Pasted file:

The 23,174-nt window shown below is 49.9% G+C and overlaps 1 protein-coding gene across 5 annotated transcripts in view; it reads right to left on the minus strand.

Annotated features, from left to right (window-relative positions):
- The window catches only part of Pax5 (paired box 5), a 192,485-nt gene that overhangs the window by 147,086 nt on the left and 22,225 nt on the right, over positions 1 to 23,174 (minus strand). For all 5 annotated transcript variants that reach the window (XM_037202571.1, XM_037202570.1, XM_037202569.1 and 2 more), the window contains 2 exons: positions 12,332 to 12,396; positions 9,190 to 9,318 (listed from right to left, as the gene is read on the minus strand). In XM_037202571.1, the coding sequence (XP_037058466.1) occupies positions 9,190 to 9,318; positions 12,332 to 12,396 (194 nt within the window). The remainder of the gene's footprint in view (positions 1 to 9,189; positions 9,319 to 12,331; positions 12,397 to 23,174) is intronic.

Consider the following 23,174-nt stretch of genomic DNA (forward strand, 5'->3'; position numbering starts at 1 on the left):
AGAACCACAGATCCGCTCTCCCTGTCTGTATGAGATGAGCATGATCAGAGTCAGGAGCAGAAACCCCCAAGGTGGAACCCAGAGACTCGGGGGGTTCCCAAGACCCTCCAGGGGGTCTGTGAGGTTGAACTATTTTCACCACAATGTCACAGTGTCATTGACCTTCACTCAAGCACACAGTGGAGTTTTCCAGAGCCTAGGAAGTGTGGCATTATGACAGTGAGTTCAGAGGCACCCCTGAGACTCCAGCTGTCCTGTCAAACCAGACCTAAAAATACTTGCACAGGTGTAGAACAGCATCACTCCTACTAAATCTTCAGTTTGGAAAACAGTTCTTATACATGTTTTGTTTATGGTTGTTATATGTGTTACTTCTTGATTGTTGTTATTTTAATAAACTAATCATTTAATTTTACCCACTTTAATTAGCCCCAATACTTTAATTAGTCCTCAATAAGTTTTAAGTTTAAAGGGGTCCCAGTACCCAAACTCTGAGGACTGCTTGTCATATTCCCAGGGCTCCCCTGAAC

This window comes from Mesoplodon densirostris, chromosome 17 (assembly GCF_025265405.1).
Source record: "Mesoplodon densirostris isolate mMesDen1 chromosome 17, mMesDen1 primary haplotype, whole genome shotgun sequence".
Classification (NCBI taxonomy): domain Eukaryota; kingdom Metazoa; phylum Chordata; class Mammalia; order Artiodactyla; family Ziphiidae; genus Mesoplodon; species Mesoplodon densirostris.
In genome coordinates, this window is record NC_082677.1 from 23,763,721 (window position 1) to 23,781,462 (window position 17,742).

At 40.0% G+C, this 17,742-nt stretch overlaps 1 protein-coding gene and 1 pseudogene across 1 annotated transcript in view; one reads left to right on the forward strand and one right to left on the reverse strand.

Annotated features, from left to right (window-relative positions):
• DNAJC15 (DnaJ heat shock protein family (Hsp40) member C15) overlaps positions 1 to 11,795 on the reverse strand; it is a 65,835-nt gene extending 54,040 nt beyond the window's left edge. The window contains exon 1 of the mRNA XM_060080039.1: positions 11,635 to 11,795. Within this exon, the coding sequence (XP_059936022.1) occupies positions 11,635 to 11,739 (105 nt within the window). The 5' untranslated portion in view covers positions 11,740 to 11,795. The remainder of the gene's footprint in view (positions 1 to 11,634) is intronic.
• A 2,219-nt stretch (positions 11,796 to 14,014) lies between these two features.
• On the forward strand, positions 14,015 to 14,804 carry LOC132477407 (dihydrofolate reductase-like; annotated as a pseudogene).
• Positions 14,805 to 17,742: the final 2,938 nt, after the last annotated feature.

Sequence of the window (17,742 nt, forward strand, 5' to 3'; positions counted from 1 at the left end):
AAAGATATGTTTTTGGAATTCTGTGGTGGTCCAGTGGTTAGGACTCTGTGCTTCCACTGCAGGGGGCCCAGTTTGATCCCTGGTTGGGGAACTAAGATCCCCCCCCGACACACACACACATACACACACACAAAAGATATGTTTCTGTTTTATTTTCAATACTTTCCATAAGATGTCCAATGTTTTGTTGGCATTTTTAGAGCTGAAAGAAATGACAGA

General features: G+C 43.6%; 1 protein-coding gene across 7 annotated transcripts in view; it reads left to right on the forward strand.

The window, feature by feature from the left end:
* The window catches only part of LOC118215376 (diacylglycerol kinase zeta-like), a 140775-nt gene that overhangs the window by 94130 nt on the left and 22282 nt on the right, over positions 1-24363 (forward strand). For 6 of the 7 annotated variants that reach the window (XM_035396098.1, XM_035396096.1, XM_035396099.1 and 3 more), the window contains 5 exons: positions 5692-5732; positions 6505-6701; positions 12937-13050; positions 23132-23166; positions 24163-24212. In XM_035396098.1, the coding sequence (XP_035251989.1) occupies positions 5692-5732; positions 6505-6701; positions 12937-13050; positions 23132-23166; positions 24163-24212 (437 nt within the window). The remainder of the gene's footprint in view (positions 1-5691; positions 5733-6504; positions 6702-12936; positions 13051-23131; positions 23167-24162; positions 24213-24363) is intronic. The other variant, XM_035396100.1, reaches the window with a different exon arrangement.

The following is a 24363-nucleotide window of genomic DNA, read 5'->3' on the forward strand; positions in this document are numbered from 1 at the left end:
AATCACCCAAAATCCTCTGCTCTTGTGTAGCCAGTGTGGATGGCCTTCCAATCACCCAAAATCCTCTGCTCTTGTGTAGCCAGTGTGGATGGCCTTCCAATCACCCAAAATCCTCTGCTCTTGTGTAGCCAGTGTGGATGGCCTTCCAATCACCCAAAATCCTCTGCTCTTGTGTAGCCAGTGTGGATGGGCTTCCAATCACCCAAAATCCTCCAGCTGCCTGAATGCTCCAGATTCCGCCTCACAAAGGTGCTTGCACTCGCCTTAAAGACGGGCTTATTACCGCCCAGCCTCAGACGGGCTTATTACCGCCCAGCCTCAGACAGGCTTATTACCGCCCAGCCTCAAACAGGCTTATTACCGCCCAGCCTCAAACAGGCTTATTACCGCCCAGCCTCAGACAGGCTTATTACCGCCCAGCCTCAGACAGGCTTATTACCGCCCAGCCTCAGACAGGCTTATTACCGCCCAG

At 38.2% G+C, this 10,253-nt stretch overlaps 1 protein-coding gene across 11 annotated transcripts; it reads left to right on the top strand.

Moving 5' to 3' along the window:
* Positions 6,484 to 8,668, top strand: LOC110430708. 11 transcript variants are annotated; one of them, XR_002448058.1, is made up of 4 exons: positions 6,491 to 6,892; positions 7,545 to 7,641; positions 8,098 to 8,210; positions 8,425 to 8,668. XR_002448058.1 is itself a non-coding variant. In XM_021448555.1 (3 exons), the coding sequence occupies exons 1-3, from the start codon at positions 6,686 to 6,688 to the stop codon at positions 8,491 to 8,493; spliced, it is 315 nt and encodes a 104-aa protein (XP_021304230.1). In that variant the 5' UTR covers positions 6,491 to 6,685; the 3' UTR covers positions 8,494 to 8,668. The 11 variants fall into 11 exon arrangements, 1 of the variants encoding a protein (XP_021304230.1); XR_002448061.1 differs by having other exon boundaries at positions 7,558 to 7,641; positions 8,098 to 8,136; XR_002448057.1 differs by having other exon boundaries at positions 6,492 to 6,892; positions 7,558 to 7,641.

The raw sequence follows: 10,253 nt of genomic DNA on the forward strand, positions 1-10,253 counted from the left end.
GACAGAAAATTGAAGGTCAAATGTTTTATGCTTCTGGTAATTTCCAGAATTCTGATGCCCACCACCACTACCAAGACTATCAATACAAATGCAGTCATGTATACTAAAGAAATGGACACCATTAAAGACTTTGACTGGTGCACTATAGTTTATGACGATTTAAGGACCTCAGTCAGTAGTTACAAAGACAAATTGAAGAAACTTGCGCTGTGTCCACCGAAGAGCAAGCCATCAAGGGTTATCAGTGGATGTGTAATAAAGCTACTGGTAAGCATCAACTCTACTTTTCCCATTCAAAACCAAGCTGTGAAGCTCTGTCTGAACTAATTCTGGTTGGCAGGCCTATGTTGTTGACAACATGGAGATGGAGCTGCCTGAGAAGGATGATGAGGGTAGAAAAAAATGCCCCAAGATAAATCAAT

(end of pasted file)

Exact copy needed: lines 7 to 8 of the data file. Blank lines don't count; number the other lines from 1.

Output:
Source record: "Mesoplodon densirostris isolate mMesDen1 chromosome 17, mMesDen1 primary haplotype, whole genome shotgun sequence".
Classification (NCBI taxonomy): domain Eukaryota; kingdom Metazoa; phylum Chordata; class Mammalia; order Artiodactyla; family Ziphiidae; genus Mesoplodon; species Mesoplodon densirostris.